When I was in college, I took a required class in human-computer interaction (as part of my computer science degree), and one of the assignments was to design and conduct a test and then write a paper on it. The test part was a group project, but each student had to write their own papers. This project was worth 10% of our grade.
Due to my heavy class load, I felt like I had more assignments than I could handle. I estimated it would take about 10 hours to research and write the paper. I was already positioned to get an A in this class, and if I didn’t write the paper, I’d end up with an A-. On balance I figured that going from an A- to an A in one class simply wasn’t worth 10 hours of my time, especially when I looked at it from a 5-year perspective. In the long run, it just wasn’t going to matter.
I participated in the group portion of the project because I didn’t want my team members to suffer. We designed and conducted a test on using a simple gestural language to input commands to a PC. I think the test may have been inspired by the old Nintendo Power Glove (kudos to anyone who remembers it). But after the group work was done, I refused to write the paper. I told the professor my reasons for declining the assignment and that I accepted the consequences. He gave me a quizzical look, but he seemed to understand. I thought it best to tell him in advance, so he wouldn’t be left hanging waiting for me to turn it in. By declining to write the paper, I earned a zero on the whole project, even though I contributed to the group work. Sure enough I received an A- as my final grade in the class.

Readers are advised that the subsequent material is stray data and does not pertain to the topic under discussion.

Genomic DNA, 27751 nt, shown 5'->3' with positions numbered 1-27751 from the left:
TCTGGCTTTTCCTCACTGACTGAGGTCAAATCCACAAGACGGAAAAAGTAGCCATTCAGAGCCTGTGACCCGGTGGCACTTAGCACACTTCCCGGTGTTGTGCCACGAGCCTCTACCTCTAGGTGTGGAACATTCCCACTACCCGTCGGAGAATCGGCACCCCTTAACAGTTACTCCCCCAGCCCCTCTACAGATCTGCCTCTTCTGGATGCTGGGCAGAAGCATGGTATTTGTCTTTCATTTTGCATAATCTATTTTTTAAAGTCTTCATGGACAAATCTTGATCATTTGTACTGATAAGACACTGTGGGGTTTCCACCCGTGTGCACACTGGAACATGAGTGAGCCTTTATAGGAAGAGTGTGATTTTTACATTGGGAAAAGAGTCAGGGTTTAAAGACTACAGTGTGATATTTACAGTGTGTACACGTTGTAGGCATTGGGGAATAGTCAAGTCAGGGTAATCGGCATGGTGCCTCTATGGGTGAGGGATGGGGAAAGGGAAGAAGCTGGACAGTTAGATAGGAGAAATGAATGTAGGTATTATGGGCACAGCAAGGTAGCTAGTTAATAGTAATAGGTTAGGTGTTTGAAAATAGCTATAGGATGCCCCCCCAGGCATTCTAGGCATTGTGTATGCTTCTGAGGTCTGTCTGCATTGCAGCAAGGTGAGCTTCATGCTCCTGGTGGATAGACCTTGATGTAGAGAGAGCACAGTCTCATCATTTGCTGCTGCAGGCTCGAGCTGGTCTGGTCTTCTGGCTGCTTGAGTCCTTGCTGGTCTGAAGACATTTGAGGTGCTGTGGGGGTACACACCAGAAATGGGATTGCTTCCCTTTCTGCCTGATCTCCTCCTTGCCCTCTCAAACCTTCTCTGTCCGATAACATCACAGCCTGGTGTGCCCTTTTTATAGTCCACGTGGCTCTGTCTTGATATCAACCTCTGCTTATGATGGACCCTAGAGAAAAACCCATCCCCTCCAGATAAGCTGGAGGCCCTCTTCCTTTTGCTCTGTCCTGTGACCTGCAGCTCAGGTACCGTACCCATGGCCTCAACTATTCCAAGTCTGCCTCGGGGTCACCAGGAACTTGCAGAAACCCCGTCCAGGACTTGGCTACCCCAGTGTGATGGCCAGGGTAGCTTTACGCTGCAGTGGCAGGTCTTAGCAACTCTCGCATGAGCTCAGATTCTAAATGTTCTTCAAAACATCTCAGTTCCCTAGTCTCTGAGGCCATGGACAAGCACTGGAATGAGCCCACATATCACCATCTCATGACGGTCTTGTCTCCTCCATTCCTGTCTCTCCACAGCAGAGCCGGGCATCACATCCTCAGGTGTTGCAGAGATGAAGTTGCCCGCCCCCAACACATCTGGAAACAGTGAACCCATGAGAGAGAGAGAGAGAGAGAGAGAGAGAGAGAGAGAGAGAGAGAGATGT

That was about 14 years ago. Do you think to this day anyone cares that I didn’t write that paper? The funny thing is that my refusal to do that assignment actually created more value than doing it because it gave me a good story, one that I can use to make a point. Had I actually written that paper, I can assure you that every word would have been long forgotten by now. But the story is actually worth something. With 14 years of hindsight, I definitely feel I made the right choice. I’m not seeing a lot of gestural language work on my plate these days. 🙂
I’m sure that paper seemed important to the professor and to the other students at the time, but for me it was merely urgent. School assignments can be valuable, but many are just busywork. Don’t let other people’s agendas influence your own without some conscious filtering.
Making time for the important is a commitment you must make for yourself. No one will do it for you. The natural tendency is for your time to be flooded with to-dos from others. Very little of it matters. Be ever vigilant to question where your time is going and what difference your efforts are making in the long run. It’s not always easy to do this, and it may sometimes feel like you’re swimming against the current, but with practice you’ll realize that the habit of dedicating time for the important aligns you with a more subtle current, one that flows in the direction of greater purpose, meaning, and contribution instead of just greater activity.